Tuesday, November 19, 2019

Fabric Diary Years 1921-1954

Inez and baby sister Gladys 1914
     A few years ago I was contacted by a gentleman who had purchased a diary once owned by Inez Worden.   I don't know how to begin figuring out what my relationship to Inez is.  My family tree on Ancestry says she is my second cousin twice removed, but I think we are also what I would call double cousins.  My third-great-grandfather Paul Worden is Inez's grandfather and another of my third-great-grandfathers, James Warner, is Inez's great-grandfather.

     This diary isn't a typical one, rather it's a record of fabrics which I assume were used by Inez in making garments for herself and family members.  The new owner didn't buy the diary because Inez had owned it, he was interested in the fabrics but then he grew curious about Inez and in searching the net for her came across my blog.  The gentleman generously offered to photograph the pages for me and I have to say he outdid himself.  Every single page is photographed and he took the time to do many closeups of the swatches.  He sent me 91 attachments! I can't imagine how long this took him, but needless to say I'm very grateful.

Inez's lacy graduation dress
     As I was doing some organizing in my computer files today I came across those images again.  There isn't much in the way of narration in this diary, but most of the swatches are labeled as to what they were used to construct.  Many were aprons for Inez, her mother and her two younger sisters, along with dresses and skirts, even coats and hats.  In spite of a lack of narration, the diary does tell a story of sorts.  For instance, from the page above I see the fabric Inez wore on her high school graduation day in 1925.  The detailed notes she made indicate two years later she dyed the dress yellow.  I don't know what the 1945 date signifies.

Blue guitar playing dress
     Inez and her sister Gladys, who died tragically at the age of twenty-two after an operation, were members of a band called the Hawaiian Serenaders.  Inez played guitar in the group, and here we see her, "guitar playing dress", and the pink fabric from which she fashioned a lei.

     Below is a sample of the fabric Inez used to make a shirt for her "Pa"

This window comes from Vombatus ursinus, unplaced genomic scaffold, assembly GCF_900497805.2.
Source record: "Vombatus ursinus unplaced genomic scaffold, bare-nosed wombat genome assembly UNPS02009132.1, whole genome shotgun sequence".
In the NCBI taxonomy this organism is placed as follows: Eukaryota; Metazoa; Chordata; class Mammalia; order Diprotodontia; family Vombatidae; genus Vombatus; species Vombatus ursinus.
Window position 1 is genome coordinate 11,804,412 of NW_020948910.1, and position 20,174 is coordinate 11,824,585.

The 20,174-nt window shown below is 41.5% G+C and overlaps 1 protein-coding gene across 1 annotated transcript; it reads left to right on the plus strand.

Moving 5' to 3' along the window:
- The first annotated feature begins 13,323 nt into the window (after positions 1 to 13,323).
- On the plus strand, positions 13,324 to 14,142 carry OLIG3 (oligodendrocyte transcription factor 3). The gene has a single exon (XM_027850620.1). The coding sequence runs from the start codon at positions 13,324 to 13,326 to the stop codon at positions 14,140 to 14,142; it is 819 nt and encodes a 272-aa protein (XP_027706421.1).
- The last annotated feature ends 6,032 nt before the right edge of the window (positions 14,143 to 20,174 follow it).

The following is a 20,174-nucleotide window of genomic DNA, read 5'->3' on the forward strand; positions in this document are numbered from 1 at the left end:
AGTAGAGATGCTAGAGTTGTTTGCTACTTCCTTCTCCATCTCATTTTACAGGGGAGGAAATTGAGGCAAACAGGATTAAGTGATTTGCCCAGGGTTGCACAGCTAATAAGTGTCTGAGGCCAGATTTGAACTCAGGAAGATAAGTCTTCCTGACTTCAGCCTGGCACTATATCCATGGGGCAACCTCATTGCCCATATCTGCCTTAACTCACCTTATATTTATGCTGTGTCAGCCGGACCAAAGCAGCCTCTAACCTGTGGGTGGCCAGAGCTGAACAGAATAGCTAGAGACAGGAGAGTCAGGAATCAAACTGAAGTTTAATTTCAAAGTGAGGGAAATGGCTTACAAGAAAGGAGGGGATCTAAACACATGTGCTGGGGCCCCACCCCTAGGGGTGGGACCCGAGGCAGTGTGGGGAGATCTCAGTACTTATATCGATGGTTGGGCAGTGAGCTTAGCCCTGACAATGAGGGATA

A shirt for Pa

     There are forty one pages filled with swatches; it's interesting seeing the sort of fabrics that were used in the 1930's and early 1950's.  In many instances, Inez went back years later to make a note as to what became of the item made from the swatch, like, "gave to Mother", or, "donated to clothing relief".   Inez lived until 2001, passing away at the age of 96.  Surprisingly, I never met her even though we lived in the same small village.  I'm  willing to bet that over the years our paths crossed while shopping or doing our banking and I would recognize her face, but she was never pointed out to me.  Of the three Worden sisters, none had children so the line has died out, but a wee bit of Inez lives on in this diary.

Saturday, November 9, 2019

One More War Of 1812 Veteran

   

     No, this is not turning into a War of 1812 blog, but today was one of those days when I found something completely unexpected so I must blog about it.  Discovering that so many of my ancestors fought in 1812 made me wonder about the Galloway family on my mother's side.  Nearly all the fourth-great-grandfathers on my father's side were in Ireland in 1812, so the soldiers of that era in US military history are necessarily her line.  The grandfather in question is George Galloway.  He is the earliest Galloway I've been able to prove and I know precious little about him.  Most of his information was from the 1850 census of Phelps, New York in which he gave his birth date as 1775 and the place as Massachusetts.

     The first census George appeared in was the 1800 in Vermont with his wife Armina and firstborn son Milo, I'm confident it's my George because Milo claimed birth in Vermont in later census records.  The 1810 census showed the Galloway's living in Brownville, New York in Jefferson County near the Canadian border.  I'm sure I have the right family here, because George's son Russell, in the 1855 New York State census of Arcadia, gave his birth place as Jefferson County, New York in the year 1807.  By 1820 the Galloway's had moved further south to Lyons, New York. They were actually in Wayne County, (then part of Ontario County), in 1819 when George had a letter waiting at the Lyons, NY post office there.  George doesn't appear in the 1830 census though his grown sons do.  He was still in Lyons in March of 1828 when he witnessed the will of his neighbor Caleb Tibbits so it's doubtful he left the area.

       The Newark, NY post office in the town of Arcadia published notice of an unclaimed letter for George in 1837, and the 1840 census places him there in Arcadia where his son Milo was residing.  George's son Russell was in Phelps, NY in 1850 and so were George and Armina although in neither case did they live with their sons.  George died between 1850 and 1855.   That was the full extent of my knowledge of George's life.  I've been having fairly good luck with 1812 ancestors so I thought I'd give George a try. 

     My first search in Ancestry military records brought up a payroll abstract dated September of 1812 from the New York State Militia for a Private George "Galoway", serving in the 76th under Col. Gersham Tuttle; in service at Sackett's Harbor.  Then another abstract, this one dated
August of 1814, still a member of the 76th.  After quite a bit of searching, I discovered the 76th was associated with Jefferson County, New York, Grandfather's place of residence!  What's more, he was the only George Galloway in the area.  The 1810 census shows several other George Galloway's, but two are way down by New York City and one is in Dutchess County.